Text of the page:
Ensuring continuous soldier readiness is paramount to success on any battlefield.
The company behind a next-generation hoist rescue stabilization system for aeromedical evacuations has won the fourth round of the Army’s xTechSearch competition.
Vita Inclinata Technologies of Broomfield, Colorado, was named the winner of xTechSearch 4.0 in a presentation Oct. 15 during AUSA Now, the association of the U.S. Army’s virtual annual meeting. The company will receive a $250,000 prize.
The Army is working to build more data science and data engineering expertise in the force by adding a short-term certification program to a pilot program underway now at a leading university.
The upcoming program will select a number of soldiers to do a six-month certification program in data science through Carnegie Mellon University, a “world leader in data science,” after which the soldiers will return to the force, said Maj. Gen. J.P. McGee, director of the Army Talent Management Task Force.
The Army’s efforts to build a synthetic training environment will “revolutionize” the way soldiers train for years to come, said Maj. Gen. Maria Gervais, director of the Synthetic Training Environment Cross-Functional Team.
Speaking Oct. 15 during a Warriors Corner presentation at AUSA Now, the 2020 virtual annual meeting of the Association of the U.S. Army, Gervais said her team is working closely with academia, government and industry partners.
The Army’s Rapid Capabilities and Critical Technologies Office is set to deliver new, leap-ahead technology to the force as the service continues to transform and modernize for the future battlefield, a senior leader said.
“Every year, for the next five years, the RCCTO will deliver at least one piece of equipment that's new to the battlespace at the tactical level,” Lt. Gen. Neil Thurgood, director of hypersonics, directed energy, space and rapid acquisition, said Oct. 15.
To win on the future battlefield, the Army must be faster than its adversaries and better at harnessing emerging capabilities such as artificial intelligence, autonomy and robotics, senior leaders said as they wrapped up a new exercise as part of the Project Convergence initiative.
Taking place over six weeks at Yuma Proving Ground, Arizona, the exercise is designed to be an annual event putting the Army’s Multi-Domain Operations concept into action and showcasing some of its ongoing modernization efforts.
From installation news to online shopping, the Army’s newest mobile app, called Digital Garrison, is putting “real-time information” into people’s hands.
“Digital Garrison provides information at the ready to improve the quality of life for soldiers and their families,” Lt. Gen. Douglas Gabram, commanding general of Army Installation Management Command, said in a press release.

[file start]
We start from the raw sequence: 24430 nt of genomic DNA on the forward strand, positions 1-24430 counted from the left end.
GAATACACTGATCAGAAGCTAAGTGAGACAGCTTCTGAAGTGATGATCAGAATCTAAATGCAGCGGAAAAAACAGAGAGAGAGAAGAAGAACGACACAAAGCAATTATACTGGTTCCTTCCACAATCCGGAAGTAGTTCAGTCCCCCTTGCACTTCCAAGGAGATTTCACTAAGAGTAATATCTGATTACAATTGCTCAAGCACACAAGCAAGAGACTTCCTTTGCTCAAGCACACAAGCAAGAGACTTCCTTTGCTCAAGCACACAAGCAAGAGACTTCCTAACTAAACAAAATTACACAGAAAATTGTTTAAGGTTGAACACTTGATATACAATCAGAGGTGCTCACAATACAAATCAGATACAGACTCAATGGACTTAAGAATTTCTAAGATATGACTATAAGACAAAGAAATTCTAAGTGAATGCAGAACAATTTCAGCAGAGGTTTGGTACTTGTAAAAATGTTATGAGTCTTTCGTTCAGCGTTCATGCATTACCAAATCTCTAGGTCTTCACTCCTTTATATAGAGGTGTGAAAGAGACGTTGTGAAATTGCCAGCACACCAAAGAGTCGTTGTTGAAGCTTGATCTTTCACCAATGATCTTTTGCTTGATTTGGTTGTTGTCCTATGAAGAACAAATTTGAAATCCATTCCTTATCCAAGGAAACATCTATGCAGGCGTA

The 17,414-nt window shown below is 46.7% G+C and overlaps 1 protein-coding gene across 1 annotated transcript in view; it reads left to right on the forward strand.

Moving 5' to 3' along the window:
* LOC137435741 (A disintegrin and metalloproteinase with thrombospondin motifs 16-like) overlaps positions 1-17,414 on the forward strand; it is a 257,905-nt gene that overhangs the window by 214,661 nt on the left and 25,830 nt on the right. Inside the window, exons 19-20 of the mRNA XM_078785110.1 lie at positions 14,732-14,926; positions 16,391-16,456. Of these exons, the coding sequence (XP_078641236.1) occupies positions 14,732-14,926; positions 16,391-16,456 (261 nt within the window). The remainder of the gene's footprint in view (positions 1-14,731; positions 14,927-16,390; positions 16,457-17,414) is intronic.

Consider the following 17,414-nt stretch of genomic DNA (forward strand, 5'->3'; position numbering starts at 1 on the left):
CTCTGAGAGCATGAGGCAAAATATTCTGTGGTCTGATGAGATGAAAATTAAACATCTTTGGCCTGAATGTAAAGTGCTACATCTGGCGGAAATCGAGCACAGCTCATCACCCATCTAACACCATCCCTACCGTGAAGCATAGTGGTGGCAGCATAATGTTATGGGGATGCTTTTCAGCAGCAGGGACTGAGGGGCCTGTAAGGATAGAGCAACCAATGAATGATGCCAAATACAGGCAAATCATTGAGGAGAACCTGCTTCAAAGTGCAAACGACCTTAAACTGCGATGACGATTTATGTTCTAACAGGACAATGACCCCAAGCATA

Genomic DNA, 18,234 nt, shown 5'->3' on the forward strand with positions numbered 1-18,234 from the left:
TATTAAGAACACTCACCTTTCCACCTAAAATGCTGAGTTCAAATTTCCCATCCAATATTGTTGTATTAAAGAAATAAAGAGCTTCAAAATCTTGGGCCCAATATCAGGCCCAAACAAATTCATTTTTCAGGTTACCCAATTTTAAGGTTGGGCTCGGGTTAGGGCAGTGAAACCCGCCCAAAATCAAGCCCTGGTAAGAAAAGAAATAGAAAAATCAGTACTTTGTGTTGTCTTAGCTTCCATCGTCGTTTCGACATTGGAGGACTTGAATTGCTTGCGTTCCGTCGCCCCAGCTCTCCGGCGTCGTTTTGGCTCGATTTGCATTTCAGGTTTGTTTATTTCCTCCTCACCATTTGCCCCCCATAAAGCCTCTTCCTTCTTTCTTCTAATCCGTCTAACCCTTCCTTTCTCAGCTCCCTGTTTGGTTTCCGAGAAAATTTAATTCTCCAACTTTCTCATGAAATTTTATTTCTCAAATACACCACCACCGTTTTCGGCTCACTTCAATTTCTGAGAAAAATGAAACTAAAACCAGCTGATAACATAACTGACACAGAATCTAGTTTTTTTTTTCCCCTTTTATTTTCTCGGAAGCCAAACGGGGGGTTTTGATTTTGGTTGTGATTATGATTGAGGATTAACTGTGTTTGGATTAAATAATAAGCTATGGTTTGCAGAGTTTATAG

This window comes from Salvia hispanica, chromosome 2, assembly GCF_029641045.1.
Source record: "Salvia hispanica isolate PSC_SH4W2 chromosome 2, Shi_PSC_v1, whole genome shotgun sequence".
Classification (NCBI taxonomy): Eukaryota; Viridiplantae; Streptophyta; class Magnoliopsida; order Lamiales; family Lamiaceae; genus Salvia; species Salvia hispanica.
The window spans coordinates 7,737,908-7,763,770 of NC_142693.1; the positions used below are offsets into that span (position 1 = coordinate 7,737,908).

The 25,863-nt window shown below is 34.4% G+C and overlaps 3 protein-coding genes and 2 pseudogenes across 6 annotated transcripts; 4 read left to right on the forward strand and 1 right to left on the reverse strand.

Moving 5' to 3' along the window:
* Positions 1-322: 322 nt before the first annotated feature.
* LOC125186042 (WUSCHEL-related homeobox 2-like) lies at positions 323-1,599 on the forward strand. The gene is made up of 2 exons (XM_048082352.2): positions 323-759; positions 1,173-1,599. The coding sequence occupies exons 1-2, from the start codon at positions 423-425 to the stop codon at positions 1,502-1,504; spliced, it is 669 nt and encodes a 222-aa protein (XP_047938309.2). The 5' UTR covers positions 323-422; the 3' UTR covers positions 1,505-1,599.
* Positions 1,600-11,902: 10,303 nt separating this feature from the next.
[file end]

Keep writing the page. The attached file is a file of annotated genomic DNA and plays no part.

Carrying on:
“Staying connected as a community is key to strengthening readiness and resiliency,” he said.
The Army is launching two new programs this fall as it builds its talent management efforts in the areas of artificial intelligence and data science, a senior commander said.
First up is a master’s degree program at Carnegie Mellon University in Pittsburgh, where the Army’s Artificial Intelligence Task Force is based, said Gen. Mike Murray, commander of Army Futures Command.
The Army also is creating a yearlong program for young officers, NCOs and warrant officers, he said.
Army leaders around the world are relying on a mobile and desktop app to get real-time information on local COVID-19 outbreaks, a tool that could become increasingly valuable as communities start to lift restrictions and businesses reopen.
Known as the Joint Analytic Real-time Virtual Information Sharing System (JARVISS), the software pulls from more than 80,000 sources to provide “real-time” information relating to local criminal activity, natural disasters and, now, COVID-19 patterns.
From virtual town halls to online religious services, the Army continues to find ways to connect with soldiers and families sequestered at home during the COVID-19 pandemic—and the efforts have produced surprising results, officials said.
“This is an interesting phenomenon that’s occurring,” said Maj. Gen. Thomas Solhjem, the Army’s chief of chaplains. “Not only are we connecting with our soldiers, families, civilians, veterans ... but that audience is extending over into civil society.”